Leadership in corporations is traditionally thought of as the responsibility of CEOs to push managers to drive profit for shareholder satisfaction. As sustainable practices become increasingly commonplace in the private sector, employee wellbeing, change management, self-selection, and design thinking among other topics take center stage. Karin Tenelius is a leader in creating “workspaces that work for people and bring out the best in them.”
After studying marketing and different non-hierarchical leadership styles, Tenelius founded Tuff Leadership Training to provide training in the skills needed to succeed for managers who wanted to lead in a more collaborative and involved way. Without managers in self-organizing teams, leadership evolves only on an individual level even though the team shares responsibility for the business together. Everyone has to provide leadership to have things work.The eternal question then arises: what is leadership when it is not the manager’s job? How does leadership emerge in a group? What are the leadership skills needed?
Here is an excerpt from Margareta Barchan’s interview with Karin Tenelius:
Karin Tenelius: My mission in life is to make people see that hierarchy is dated and not valid anymore.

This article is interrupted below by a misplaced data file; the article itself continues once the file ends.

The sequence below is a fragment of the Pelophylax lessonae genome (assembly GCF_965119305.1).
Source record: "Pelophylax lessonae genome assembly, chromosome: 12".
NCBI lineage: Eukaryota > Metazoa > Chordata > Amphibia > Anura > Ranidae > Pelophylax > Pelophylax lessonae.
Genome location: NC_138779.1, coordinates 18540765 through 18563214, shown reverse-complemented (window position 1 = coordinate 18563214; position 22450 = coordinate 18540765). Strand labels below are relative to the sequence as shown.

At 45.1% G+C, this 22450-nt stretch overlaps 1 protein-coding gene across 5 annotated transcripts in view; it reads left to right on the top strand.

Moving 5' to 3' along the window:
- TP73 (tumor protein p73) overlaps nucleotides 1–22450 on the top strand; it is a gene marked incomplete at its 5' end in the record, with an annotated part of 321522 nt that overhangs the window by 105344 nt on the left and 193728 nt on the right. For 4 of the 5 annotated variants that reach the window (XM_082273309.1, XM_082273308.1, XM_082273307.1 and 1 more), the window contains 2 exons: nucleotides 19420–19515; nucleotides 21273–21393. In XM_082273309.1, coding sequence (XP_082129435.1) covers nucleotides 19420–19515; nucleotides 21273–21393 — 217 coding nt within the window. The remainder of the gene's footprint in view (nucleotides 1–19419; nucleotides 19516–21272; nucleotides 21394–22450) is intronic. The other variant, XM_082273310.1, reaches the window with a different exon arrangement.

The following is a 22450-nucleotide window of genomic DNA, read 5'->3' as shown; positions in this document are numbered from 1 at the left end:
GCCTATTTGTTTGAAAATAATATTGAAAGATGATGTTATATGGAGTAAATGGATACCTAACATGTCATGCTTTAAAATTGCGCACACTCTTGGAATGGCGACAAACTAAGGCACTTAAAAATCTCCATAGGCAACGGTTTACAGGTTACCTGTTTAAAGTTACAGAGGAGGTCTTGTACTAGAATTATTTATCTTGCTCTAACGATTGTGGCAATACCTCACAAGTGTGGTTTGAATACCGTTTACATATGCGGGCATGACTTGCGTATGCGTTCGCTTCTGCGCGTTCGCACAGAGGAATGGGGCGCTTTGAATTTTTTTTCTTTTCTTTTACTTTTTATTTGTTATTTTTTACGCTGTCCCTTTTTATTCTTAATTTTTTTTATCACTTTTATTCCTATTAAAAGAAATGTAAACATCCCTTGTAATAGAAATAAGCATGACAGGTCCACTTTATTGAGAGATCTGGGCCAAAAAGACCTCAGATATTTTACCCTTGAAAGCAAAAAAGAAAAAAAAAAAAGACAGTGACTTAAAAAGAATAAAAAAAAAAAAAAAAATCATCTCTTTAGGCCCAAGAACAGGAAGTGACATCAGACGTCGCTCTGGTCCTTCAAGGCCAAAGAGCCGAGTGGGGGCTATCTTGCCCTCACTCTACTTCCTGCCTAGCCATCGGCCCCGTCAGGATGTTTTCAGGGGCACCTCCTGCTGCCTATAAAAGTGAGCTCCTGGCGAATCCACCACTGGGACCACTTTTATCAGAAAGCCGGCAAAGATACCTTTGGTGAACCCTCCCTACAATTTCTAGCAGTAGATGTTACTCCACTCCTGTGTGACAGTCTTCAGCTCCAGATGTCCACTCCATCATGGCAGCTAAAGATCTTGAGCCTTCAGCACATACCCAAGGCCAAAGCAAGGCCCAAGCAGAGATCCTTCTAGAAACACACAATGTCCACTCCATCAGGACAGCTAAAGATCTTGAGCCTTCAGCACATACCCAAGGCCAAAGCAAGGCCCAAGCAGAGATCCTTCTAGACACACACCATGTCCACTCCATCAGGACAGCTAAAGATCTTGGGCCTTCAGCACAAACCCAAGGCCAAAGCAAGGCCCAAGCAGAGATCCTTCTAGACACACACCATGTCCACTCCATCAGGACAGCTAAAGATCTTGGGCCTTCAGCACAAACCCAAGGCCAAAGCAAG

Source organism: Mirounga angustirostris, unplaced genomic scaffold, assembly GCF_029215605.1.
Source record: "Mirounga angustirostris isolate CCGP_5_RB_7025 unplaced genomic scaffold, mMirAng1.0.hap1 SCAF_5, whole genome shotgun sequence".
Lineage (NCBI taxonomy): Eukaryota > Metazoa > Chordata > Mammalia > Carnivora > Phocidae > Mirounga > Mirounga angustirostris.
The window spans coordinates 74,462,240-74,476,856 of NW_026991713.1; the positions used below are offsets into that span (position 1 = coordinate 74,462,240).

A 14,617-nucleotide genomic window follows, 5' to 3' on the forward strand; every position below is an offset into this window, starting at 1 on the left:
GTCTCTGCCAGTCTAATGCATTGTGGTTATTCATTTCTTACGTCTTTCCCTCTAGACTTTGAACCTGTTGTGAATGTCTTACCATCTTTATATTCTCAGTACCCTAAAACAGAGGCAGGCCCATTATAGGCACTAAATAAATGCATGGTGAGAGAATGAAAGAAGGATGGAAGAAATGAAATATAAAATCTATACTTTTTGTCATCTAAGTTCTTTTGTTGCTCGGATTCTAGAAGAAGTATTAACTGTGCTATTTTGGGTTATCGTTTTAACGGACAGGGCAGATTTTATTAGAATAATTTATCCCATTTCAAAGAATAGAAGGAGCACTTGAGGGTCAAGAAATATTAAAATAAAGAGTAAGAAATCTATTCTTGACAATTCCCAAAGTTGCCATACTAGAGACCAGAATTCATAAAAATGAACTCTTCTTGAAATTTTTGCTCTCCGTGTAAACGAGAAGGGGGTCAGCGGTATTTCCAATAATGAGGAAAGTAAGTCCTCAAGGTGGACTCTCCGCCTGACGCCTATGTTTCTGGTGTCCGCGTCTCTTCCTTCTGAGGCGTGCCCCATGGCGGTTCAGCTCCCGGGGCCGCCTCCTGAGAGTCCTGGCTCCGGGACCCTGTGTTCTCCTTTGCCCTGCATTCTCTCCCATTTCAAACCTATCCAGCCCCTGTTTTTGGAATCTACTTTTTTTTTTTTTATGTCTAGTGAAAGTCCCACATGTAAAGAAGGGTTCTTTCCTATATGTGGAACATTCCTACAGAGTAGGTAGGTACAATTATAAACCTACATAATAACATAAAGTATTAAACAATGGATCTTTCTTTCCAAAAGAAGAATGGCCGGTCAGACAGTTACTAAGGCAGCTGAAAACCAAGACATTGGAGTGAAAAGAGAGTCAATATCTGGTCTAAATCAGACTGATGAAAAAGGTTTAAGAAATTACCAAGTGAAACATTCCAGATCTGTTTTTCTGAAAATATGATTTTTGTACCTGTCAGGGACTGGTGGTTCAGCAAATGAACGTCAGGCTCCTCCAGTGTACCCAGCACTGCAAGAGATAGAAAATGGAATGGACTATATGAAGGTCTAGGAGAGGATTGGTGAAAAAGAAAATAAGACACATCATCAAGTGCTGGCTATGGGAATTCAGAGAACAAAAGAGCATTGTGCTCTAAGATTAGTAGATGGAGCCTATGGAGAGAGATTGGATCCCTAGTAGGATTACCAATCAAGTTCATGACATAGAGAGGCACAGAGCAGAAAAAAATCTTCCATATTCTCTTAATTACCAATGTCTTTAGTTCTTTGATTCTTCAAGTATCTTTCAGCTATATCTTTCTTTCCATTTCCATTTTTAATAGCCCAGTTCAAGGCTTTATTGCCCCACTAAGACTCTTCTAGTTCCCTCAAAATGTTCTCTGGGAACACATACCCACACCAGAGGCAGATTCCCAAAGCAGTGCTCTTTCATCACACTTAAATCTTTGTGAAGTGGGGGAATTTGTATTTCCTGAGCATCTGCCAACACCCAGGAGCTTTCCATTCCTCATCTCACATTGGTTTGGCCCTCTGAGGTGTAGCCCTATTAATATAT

I was fairly lost after school. By accident, I was in the service sector for many years and read all the books about service management. They recurrently emphasize that you should empower people and trust them, etc. But I did not see that in reality. I was really shocked to see how little trust there was when I worked in a major training company. That was when I got an interest in marketing, and when studying I found the same theories there.
I became a freelance consultant fairly soon after and developed during that time a management dialogue methodology. I found out that attitude is so important for being able to achieve what you want. My methodology was based on how people find out for themselves what’s important and understand the need for shifting attitude to generate the results they wanted to have.
I had the idea for employee-driven organizations and was given the opportunity to try out radical ideas to turn around troublesome unprofitable businesses successfully. I realized that leading is more about being rather than doing. However, I wanted to spread it even more and formed a company with the purpose to give training and to get a showcase for this. After some years of struggling to get on the market, we worked with large corporate clients but I soon became impatient with the recurring traditional hierarchical structure I witnessed. I wanted to learn more and be more radical. We bought and started a couple of small companies in different sectors and changed them inside out to make the employees in charge. These companies wound up becoming much more profitable. We became experts in handling difficult conversations, conflict management, group development, cooperation and leadership, and shared our knowledge in our training programs for managers.
Margareta Barchan. What you have done for organizational management is ahead of your time. Have you ever thought about this in terms of braveness and courage?